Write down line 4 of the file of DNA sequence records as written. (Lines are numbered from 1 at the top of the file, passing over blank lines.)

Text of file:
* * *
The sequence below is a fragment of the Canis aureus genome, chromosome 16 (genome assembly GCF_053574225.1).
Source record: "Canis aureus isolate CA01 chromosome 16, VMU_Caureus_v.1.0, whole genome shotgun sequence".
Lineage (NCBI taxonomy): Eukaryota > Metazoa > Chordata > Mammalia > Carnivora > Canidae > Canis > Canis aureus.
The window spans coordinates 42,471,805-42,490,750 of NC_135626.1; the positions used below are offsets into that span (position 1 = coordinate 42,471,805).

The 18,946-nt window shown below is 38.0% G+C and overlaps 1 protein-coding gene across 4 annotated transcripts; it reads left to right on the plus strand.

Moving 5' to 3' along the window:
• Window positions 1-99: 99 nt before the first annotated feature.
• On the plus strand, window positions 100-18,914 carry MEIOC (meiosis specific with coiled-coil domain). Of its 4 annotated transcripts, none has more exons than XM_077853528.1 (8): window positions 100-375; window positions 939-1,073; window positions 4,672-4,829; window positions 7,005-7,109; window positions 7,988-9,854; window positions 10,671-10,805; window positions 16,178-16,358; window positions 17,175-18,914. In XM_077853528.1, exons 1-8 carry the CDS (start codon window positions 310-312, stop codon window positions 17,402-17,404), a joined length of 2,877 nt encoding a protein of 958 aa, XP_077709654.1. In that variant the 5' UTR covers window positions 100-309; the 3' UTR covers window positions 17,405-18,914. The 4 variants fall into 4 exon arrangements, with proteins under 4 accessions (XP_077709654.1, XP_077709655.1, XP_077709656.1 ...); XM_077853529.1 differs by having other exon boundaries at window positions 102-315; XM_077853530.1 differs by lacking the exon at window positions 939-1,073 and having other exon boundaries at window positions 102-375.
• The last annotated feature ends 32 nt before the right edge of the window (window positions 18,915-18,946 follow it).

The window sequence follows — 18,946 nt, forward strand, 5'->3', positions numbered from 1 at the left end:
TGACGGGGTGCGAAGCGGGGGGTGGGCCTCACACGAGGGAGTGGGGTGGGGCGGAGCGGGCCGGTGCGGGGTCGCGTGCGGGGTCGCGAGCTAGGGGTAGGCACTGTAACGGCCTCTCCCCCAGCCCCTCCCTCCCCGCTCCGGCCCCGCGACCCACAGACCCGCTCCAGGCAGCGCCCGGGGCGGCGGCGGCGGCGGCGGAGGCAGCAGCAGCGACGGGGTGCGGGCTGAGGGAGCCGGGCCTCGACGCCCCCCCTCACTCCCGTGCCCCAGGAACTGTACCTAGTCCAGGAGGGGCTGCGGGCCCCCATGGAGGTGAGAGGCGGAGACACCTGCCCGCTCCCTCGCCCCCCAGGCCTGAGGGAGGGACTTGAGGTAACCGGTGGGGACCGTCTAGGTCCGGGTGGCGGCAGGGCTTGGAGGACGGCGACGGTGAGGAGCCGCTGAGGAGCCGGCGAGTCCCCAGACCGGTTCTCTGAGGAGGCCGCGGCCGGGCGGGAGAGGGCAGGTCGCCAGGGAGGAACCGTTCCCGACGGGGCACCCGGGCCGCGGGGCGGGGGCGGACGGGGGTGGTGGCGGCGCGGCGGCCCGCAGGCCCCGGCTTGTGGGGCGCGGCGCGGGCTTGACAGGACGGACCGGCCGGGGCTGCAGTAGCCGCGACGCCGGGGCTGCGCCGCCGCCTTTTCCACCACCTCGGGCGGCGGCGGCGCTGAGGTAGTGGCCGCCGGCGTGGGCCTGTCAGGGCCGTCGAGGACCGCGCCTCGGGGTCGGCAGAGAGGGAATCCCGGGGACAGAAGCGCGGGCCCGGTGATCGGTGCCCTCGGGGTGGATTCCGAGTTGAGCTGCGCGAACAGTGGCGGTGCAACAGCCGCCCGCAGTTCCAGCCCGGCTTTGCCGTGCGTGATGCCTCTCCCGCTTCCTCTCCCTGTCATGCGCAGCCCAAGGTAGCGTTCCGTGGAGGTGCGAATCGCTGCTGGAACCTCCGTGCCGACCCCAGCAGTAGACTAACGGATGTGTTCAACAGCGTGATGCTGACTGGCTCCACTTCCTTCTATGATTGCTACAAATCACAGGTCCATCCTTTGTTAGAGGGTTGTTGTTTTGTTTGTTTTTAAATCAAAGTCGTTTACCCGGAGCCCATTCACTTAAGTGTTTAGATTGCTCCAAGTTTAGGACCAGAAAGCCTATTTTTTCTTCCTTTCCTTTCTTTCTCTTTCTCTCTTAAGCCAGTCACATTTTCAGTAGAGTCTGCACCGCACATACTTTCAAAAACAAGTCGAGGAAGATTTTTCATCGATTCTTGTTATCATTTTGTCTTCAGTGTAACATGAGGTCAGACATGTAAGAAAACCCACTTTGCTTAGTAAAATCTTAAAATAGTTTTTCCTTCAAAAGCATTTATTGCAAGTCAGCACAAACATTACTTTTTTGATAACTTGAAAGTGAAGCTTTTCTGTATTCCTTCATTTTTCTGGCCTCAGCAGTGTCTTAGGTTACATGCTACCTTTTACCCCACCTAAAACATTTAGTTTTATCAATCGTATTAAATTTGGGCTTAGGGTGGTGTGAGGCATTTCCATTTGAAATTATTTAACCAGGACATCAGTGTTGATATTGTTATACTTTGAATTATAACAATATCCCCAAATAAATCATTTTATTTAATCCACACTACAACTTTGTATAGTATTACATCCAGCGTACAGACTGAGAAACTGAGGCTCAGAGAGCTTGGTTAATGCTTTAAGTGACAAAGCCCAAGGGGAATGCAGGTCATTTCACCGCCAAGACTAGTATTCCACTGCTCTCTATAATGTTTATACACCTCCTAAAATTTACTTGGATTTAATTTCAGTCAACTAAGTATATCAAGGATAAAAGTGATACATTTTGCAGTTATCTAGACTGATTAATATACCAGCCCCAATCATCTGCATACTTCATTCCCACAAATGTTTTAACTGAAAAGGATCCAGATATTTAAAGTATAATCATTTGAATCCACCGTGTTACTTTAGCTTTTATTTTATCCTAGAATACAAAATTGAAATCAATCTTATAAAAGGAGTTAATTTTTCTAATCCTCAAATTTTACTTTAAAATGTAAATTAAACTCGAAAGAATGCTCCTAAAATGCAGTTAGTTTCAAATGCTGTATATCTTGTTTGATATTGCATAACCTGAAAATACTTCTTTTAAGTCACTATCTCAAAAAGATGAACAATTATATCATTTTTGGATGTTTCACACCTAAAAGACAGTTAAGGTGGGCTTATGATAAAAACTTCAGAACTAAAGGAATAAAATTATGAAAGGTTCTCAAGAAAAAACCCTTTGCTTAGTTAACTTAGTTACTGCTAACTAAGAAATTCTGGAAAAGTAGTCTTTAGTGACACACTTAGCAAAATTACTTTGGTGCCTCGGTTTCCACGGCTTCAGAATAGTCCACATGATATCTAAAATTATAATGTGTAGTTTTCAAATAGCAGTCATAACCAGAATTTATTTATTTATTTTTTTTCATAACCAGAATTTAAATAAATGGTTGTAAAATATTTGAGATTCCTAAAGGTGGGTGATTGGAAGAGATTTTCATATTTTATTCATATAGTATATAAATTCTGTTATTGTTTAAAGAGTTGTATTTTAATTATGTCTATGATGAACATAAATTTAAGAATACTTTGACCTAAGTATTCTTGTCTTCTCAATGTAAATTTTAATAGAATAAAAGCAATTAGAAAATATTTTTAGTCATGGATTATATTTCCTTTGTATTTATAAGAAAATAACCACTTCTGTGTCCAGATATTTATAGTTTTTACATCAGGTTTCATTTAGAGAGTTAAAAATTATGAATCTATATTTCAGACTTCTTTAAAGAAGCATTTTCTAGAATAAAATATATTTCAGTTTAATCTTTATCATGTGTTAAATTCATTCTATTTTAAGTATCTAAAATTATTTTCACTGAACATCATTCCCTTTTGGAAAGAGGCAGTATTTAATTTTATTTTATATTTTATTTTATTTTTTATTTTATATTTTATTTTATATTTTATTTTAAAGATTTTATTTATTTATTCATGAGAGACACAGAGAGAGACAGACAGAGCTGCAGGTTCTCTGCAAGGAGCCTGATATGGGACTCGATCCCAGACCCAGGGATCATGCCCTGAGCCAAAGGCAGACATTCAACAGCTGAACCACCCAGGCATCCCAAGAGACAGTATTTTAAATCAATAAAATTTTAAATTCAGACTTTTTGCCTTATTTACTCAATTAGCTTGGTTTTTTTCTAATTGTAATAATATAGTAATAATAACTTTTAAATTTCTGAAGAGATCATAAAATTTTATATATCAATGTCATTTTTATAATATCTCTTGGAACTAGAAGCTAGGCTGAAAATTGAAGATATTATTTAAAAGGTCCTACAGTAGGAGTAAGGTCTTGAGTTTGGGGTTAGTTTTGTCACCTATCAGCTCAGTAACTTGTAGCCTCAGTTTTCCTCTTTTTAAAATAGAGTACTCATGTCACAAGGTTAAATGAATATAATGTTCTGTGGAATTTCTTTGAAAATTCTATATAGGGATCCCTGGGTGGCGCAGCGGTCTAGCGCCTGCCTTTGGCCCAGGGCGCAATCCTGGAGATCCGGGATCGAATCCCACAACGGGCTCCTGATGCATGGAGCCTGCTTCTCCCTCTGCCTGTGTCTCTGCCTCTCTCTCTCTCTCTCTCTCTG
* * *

The window spans coordinates 42,471,805-42,490,750 of NC_135626.1; the positions used below are offsets into that span (position 1 = coordinate 42,471,805).